Volunteering in Venezuela [Part 4] - The Invasion at Santa Elena
No, this isn’t as ominous as it sounds. The Invasion is a shanty type town that we walked through to get into Santa Elena. The reason it’s called The Invasion is due to a law that the Venezuelan President Chavez introduced. It states that if a plot of land lies unused for more than three years then it loses its ownership and anyone can live on it. When the three years was up on this particular piece of land all these people rushed in and built their houses … like an invasion of people. I call them houses, but I’m really using that word quite loosely. As you can see from the photos, they were just breeze block with corrugated iron roofs that must have got so hot in the summer. We were walking through the Invasion one day, it had just stopped raining, and everywhere was muddy and full of puddles. We we’re trying to pick our way through the puddles, when I decided I was getting muddy anyway and the best thing to do was just to walk straight through the puddle. At which point my flip flop broke. I had to pick it up and fix it whilst still walking through the mud. I ended up with a really muddy hand (which I may have wiped down the back of my friend's white shirt) and a ridiculously muddy foot!
Volunteering with The Invasion Kids
But the Invasion itself isn’t really what I wanted to talk about. What is more important is the kids that lived there. I said I volunteered with under-privileged children, and I did. It’s just taken me four hubs to set the scene! Four days a week some of the children that lived in The Invasion would come up to the Aldeas de Paz Foundation where we would teach them to read, or teach them English, let them play football, swim in the pool and we also had horses they would sometimes ride. Since I couldn’t speak much Spanish, I couldn’t really teach, so I used to take that opportunity to sit with the kids and learn Spanish as they learnt English. One day I was allowed to give some of the kids a maths lesson, which I absolutely loved. Since numbers were something I actually knew in Spanish this was easier for me. To be honest, most of the kids just don’t get it. They just can’t remember things (I’ll come onto this later). But one of the girls I was teaching actually knew how to add and subtract double digits, not the right way … but she could do it none the less. Say she wanted to do 21 + 35, she would draw out 25 dots then 35 dots and then count how many she had altogether. I showed her the proper way to add up that didn’t involve counting 56 dots and I could almost see the lightbulb go off in her head. I know she’d just forget it all by the next time, but it was still like a little victory to me!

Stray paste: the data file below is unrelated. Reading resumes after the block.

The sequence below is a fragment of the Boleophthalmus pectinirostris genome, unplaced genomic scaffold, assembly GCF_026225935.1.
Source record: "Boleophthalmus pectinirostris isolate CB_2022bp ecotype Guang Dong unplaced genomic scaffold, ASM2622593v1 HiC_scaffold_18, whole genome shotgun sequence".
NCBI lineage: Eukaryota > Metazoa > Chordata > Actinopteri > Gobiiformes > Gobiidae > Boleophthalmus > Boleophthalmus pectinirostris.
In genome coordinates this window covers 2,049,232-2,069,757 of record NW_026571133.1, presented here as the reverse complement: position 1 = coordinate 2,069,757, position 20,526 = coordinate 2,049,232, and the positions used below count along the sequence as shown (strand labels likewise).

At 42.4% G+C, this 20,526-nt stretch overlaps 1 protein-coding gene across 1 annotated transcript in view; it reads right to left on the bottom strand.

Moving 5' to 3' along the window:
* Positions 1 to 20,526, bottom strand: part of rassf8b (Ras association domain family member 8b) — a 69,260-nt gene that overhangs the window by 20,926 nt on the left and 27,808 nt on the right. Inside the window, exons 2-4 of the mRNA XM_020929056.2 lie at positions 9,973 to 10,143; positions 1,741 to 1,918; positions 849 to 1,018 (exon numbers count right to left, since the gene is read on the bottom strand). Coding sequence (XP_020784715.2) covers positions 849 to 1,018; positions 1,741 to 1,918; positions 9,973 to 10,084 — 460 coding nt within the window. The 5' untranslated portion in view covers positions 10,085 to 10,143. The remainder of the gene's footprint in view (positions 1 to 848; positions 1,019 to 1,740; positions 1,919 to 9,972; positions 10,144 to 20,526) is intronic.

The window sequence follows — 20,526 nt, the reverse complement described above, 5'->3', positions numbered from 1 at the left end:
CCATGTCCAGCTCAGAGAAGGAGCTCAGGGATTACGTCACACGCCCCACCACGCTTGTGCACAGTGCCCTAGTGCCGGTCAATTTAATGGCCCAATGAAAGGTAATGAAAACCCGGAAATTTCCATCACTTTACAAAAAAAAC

When we first arrived with Aldeas de Paz we were told that the kids were really rowdy and badly behaved, that they didn’t listen to authority etc etc, so I was worried that I would be completely unable to handle them at all. But this was so far from the case. They were just looking to have some fun and they didn’t really have a problem with authority at all, no moreso than any other children in any country. I actually ended up getting quite angry at some of the other volunteers. We were told at the beginning that we weren’t allowed alcohol at the foundation, and that we weren’t allowed to be hungover when we worked with the kids. We were told that at home their fathers would take all their income (which probably wasn’t much) and would get drunk, beating up the mothers and kids. They even said that sometimes the women got knocked around while they were pregnant and that’s why a lot of the kids had trouble remembering things. Understandably this made me really upset, but what made me angry was when some of the other volunteers were so strict with them. Trying to force them to learn and setting all these restrictions about how much they were allowed to eat or drink when they were with us. I mean, I understand that we can’t just give them all our food, that would make no business sense, but we could give them 2 or 3 mouthfuls of fruit rather than just the one.